After an IFR flight of nearly four hours from our home base on the East Coast, my wife and I approached our destination. Under the overcast, where the visibility was excellent, we canceled IFR and soon reported the field in sight. We were advised to enter a left downwind for the east-west runway; I was flying our Mooney while my wife was handling the navigation and communication duties.
The tower was busy with three inbounds from the southeast, at least two singles and a twin in the pattern, plus us, inbound from the east.
Soon, we were advised to enter the left downwind for the northeast/southwest runway and the tower sequenced us to follow the second single, now on left base. With no sun, it was easy for us to pick out the two singles in the left-hand pattern and the twin on right downwind. We maneuvered to the base leg with our traffic preparing to turn base-to-final and the first single on short final. The twin was still on the right downwind.
As we turned final, the twin was still on base and much too close to sequence to final behind us. As soon as we were established on final, we were looking frantically for the twin, but without contact. Suddenly the windscreen was nearly filled with the underside of the twin passing perhaps 30 to 50 feet above us, descending for the runway.
At this point the tower realized the conflict and instructed us to offset to the right and go around. We had witnessed our first near-miss and we were part of it.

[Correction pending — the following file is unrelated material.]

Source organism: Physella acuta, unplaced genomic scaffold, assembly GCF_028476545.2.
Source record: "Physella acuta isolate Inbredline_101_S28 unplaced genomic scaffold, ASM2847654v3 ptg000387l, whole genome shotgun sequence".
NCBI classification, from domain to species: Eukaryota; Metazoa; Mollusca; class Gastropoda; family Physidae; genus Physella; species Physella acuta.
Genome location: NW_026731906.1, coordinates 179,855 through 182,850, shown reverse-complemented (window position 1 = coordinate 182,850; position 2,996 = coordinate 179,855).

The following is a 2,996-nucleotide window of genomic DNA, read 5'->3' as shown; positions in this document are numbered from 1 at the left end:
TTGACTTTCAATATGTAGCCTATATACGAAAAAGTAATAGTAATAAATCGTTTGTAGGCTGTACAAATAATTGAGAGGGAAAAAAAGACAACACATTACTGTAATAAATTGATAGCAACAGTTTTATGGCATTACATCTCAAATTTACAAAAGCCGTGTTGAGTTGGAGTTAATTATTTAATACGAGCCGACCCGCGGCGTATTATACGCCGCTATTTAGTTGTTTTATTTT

An instructor and student were executing a simulated engine-out procedure and, by the instructors account, were maintaining a higher than normal approach path. Clearly, the twins occupants were preoccupied with their workload and not aware of their sequence. The instructor confessed that he had mistaken the single on short final (a PA-28) for the Mooney.
There were three principal mistakes made in this situation: 1) the tower did not properly sequence the twin on right downwind and the Mooney on left base; 2) the twin did not have the Mooney in sight even though contact was acknowledged; and 3) we did not tell the tower we had lost contact with the twin.
After the usual round of apologies and excuses from the pair in the twin and from the tower the question became: How could this near-miss have been prevented? Several ways! The tower could have sequenced us on downwind as originally set up rather than instructing us to follow the single on base. This would have put us behind the twin, which would be appropriate since the twin was practicing an emergency maneuver. The tower could have instructed the twin to extend its downwind, but this would have disrupted the twins engine-out maneuver. We could have taken evasive action sooner based on the twins position.
In the future this Mooney driver will be more assertive and more likely to act on his own visual assessment rather than allowing himself to be reassured by ATC communications or acknowledgments from other aircraft, neither of which had the better view of the situation in this instance.